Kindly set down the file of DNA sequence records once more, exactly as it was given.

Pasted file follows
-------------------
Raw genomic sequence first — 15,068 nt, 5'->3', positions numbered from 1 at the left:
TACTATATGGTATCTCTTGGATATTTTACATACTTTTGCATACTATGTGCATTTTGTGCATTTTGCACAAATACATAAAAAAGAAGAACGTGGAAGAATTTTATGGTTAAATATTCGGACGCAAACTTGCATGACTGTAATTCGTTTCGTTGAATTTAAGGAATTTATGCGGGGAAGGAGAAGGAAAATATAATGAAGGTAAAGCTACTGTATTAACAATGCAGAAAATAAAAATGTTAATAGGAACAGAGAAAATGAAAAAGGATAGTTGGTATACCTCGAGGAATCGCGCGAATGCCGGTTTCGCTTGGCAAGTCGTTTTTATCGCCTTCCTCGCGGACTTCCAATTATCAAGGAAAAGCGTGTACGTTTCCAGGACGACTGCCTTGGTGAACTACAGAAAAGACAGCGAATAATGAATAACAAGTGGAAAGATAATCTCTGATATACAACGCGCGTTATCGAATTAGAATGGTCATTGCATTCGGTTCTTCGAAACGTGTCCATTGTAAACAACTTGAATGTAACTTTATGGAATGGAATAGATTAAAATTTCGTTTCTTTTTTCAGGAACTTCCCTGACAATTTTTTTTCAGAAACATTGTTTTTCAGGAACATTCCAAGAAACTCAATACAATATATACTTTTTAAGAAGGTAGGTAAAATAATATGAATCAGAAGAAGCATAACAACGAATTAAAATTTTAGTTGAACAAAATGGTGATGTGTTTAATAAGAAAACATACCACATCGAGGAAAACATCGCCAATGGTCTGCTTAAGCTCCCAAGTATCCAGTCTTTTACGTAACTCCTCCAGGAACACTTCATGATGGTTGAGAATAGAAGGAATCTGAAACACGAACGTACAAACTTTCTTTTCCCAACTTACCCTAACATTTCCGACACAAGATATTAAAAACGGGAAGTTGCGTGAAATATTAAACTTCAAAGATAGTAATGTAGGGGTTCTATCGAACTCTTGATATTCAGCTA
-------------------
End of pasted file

Raw genomic sequence first — 15,068 nt, 5'->3', positions numbered from 1 at the left:
TACTATATGGTATCTCTTGGATATTTTACATACTTTTGCATACTATGTGCATTTTGTGCATTTTGCACAAATACATAAAAAAGAAGAACGTGGAAGAATTTTATGGTTAAATATTCGGACGCAAACTTGCATGACTGTAATTCGTTTCGTTGAATTTAAGGAATTTATGCGGGGAAGGAGAAGGAAAATATAATGAAGGTAAAGCTACTGTATTAACAATGCAGAAAATAAAAATGTTAATAGGAACAGAGAAAATGAAAAAGGATAGTTGGTATACCTCGAGGAATCGCGCGAATGCCGGTTTCGCTTGGCAAGTCGTTTTTATCGCCTTCCTCGCGGACTTCCAATTATCAAGGAAAAGCGTGTACGTTTCCAGGACGACTGCCTTGGTGAACTACAGAAAAGACAGCGAATAATGAATAACAAGTGGAAAGATAATCTCTGATATACAACGCGCGTTATCGAATTAGAATGGTCATTGCATTCGGTTCTTCGAAACGTGTCCATTGTAAACAACTTGAATGTAACTTTATGGAATGGAATAGATTAAAATTTCGTTTCTTTTTTCAGGAACTTCCCTGACAATTTTTTTTCAGAAACATTGTTTTTCAGGAACATTCCAAGAAACTCAATACAATATATACTTTTTAAGAAGGTAGGTAAAATAATATGAATCAGAAGAAGCATAACAACGAATTAAAATTTTAGTTGAACAAAATGGTGATGTGTTTAATAAGAAAACATACCACATCGAGGAAAACATCGCCAATGGTCTGCTTAAGCTCCCAAGTATCCAGTCTTTTACGTAACTCCTCCAGGAACACTTCATGATGGTTGAGAATAGAAGGAATCTGAAACACGAACGTACAAACTTTCTTTTCCCAACTTACCCTAACATTTCCGACACAAGATATTAAAAACGGGAAGTTGCGTGAAATATTAAACTTCAAAGATAGTAATGTAGGGGTTCTATCGAACTCTTGATATTCAGCTA